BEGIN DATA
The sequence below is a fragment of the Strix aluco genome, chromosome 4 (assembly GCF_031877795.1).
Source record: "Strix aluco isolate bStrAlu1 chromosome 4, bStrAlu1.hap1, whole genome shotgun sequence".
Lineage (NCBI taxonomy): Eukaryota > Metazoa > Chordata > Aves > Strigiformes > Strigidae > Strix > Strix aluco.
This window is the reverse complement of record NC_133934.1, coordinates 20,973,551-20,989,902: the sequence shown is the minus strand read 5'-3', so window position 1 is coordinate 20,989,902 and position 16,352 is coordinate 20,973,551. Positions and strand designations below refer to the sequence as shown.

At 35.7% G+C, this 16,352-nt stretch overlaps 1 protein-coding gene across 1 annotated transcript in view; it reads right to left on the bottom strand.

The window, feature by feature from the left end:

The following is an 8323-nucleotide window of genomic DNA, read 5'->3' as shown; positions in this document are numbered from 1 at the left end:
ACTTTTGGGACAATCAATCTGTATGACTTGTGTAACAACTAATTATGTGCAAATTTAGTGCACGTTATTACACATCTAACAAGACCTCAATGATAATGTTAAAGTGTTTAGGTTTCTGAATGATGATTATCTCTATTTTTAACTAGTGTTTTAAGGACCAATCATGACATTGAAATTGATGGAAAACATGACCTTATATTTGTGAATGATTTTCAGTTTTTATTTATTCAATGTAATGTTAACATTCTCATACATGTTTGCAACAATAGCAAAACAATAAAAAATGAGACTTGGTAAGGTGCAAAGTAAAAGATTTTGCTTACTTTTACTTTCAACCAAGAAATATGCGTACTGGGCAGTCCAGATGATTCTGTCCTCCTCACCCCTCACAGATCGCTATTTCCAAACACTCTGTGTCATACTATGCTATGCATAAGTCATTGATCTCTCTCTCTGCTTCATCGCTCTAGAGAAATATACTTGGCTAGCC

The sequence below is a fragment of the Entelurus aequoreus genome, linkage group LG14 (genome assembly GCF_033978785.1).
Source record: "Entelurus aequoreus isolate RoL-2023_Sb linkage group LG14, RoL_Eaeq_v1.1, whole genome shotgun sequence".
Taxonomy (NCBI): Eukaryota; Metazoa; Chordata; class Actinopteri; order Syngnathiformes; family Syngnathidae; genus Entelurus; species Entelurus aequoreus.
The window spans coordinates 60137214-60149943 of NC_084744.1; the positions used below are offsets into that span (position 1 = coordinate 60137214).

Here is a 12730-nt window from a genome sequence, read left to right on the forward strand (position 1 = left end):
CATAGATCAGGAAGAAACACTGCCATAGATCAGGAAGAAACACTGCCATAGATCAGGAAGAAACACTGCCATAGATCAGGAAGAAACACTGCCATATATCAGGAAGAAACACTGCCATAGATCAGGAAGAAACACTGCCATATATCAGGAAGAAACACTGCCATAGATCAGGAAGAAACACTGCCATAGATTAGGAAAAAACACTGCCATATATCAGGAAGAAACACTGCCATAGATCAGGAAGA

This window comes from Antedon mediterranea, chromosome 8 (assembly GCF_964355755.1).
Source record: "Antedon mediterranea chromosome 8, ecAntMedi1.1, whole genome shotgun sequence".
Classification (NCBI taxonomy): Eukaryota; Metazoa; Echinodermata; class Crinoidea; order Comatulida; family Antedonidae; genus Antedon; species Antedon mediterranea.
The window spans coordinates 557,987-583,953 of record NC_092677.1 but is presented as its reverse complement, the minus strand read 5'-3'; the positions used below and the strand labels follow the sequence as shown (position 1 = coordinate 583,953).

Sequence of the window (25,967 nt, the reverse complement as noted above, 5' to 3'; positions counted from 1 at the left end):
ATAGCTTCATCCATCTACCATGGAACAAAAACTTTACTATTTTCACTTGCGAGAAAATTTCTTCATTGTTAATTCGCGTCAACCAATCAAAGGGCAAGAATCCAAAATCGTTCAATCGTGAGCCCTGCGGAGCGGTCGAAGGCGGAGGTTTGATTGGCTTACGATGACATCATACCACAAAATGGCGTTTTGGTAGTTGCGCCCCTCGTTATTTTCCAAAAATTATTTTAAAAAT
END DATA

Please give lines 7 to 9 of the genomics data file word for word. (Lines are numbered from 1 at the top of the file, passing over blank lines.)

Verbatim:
The following is an 8323-nucleotide window of genomic DNA, read 5'->3' as shown; positions in this document are numbered from 1 at the left end:
ACTTTTGGGACAATCAATCTGTATGACTTGTGTAACAACTAATTATGTGCAAATTTAGTGCACGTTATTACACATCTAACAAGACCTCAATGATAATGTTAAAGTGTTTAGGTTTCTGAATGATGATTATCTCTATTTTTAACTAGTGTTTTAAGGACCAATCATGACATTGAAATTGATGGAAAACATGACCTTATATTTGTGAATGATTTTCAGTTTTTATTTATTCAATGTAATGTTAACATTCTCATACATGTTTGCAACAATAGCAAAACAATAAAAAATGAGACTTGGTAAGGTGCAAAGTAAAAGATTTTGCTTACTTTTACTTTCAACCAAGAAATATGCGTACTGGGCAGTCCAGATGATTCTGTCCTCCTCACCCCTCACAGATCGCTATTTCCAAACACTCTGTGTCATACTATGCTATGCATAAGTCATTGATCTCTCTCTCTGCTTCATCGCTCTAGAGAAATATACTTGGCTAGCC

The sequence below is a fragment of the Entelurus aequoreus genome, linkage group LG14 (genome assembly GCF_033978785.1).